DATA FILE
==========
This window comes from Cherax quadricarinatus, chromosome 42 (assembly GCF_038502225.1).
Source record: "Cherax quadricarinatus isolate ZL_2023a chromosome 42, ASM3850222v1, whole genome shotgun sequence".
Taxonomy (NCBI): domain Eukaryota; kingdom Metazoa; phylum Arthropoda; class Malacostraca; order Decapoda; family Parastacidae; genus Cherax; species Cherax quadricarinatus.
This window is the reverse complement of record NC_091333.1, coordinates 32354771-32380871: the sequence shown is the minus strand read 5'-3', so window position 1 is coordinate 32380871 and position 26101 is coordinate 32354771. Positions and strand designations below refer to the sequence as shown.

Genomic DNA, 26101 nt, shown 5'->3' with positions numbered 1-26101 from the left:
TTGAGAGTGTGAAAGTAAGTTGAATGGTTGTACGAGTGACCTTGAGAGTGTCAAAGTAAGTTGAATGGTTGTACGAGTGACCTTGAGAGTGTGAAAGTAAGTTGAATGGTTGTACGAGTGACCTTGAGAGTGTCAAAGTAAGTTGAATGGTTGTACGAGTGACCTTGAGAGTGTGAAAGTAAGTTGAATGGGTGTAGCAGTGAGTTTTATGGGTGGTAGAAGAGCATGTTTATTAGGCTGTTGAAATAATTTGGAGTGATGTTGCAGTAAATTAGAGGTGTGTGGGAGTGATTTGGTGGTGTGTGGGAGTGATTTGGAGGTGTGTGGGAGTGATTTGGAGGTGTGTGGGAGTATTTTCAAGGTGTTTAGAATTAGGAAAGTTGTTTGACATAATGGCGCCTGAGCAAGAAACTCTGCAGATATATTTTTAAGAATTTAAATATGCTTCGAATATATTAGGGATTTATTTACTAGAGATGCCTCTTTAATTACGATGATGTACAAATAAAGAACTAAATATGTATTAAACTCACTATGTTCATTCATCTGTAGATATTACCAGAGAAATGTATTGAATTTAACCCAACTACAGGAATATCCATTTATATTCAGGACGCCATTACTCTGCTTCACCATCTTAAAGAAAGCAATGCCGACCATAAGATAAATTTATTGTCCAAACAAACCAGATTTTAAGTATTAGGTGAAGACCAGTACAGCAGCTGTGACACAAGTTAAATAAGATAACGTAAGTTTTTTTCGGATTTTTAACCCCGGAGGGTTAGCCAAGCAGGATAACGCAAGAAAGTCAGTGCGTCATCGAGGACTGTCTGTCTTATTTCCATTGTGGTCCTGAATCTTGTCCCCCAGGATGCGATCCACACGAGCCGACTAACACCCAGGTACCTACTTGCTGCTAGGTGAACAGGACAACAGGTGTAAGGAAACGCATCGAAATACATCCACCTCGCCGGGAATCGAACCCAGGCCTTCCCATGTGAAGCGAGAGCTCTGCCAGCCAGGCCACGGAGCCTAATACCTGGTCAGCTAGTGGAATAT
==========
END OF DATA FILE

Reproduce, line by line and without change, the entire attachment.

This window comes from Cherax quadricarinatus, chromosome 42 (assembly GCF_038502225.1).
Source record: "Cherax quadricarinatus isolate ZL_2023a chromosome 42, ASM3850222v1, whole genome shotgun sequence".
Taxonomy (NCBI): domain Eukaryota; kingdom Metazoa; phylum Arthropoda; class Malacostraca; order Decapoda; family Parastacidae; genus Cherax; species Cherax quadricarinatus.
This window is the reverse complement of record NC_091333.1, coordinates 32354771-32380871: the sequence shown is the minus strand read 5'-3', so window position 1 is coordinate 32380871 and position 26101 is coordinate 32354771. Positions and strand designations below refer to the sequence as shown.

Genomic DNA, 26101 nt, shown 5'->3' with positions numbered 1-26101 from the left:
TTGAGAGTGTGAAAGTAAGTTGAATGGTTGTACGAGTGACCTTGAGAGTGTCAAAGTAAGTTGAATGGTTGTACGAGTGACCTTGAGAGTGTGAAAGTAAGTTGAATGGTTGTACGAGTGACCTTGAGAGTGTCAAAGTAAGTTGAATGGTTGTACGAGTGACCTTGAGAGTGTGAAAGTAAGTTGAATGGGTGTAGCAGTGAGTTTTATGGGTGGTAGAAGAGCATGTTTATTAGGCTGTTGAAATAATTTGGAGTGATGTTGCAGTAAATTAGAGGTGTGTGGGAGTGATTTGGTGGTGTGTGGGAGTGATTTGGAGGTGTGTGGGAGTGATTTGGAGGTGTGTGGGAGTATTTTCAAGGTGTTTAGAATTAGGAAAGTTGTTTGACATAATGGCGCCTGAGCAAGAAACTCTGCAGATATATTTTTAAGAATTTAAATATGCTTCGAATATATTAGGGATTTATTTACTAGAGATGCCTCTTTAATTACGATGATGTACAAATAAAGAACTAAATATGTATTAAACTCACTATGTTCATTCATCTGTAGATATTACCAGAGAAATGTATTGAATTTAACCCAACTACAGGAATATCCATTTATATTCAGGACGCCATTACTCTGCTTCACCATCTTAAAGAAAGCAATGCCGACCATAAGATAAATTTATTGTCCAAACAAACCAGATTTTAAGTATTAGGTGAAGACCAGTACAGCAGCTGTGACACAAGTTAAATAAGATAACGTAAGTTTTTTTCGGATTTTTAACCCCGGAGGGTTAGCCAAGCAGGATAACGCAAGAAAGTCAGTGCGTCATCGAGGACTGTCTGTCTTATTTCCATTGTGGTCCTGAATCTTGTCCCCCAGGATGCGATCCACACGAGCCGACTAACACCCAGGTACCTACTTGCTGCTAGGTGAACAGGACAACAGGTGTAAGGAAACGCATCGAAATACATCCACCTCGCCGGGAATCGAACCCAGGCCTTCCCATGTGAAGCGAGAGCTCTGCCAGCCAGGCCACGGAGCCTAATACCTGGTCAGCTAGTGGAATAT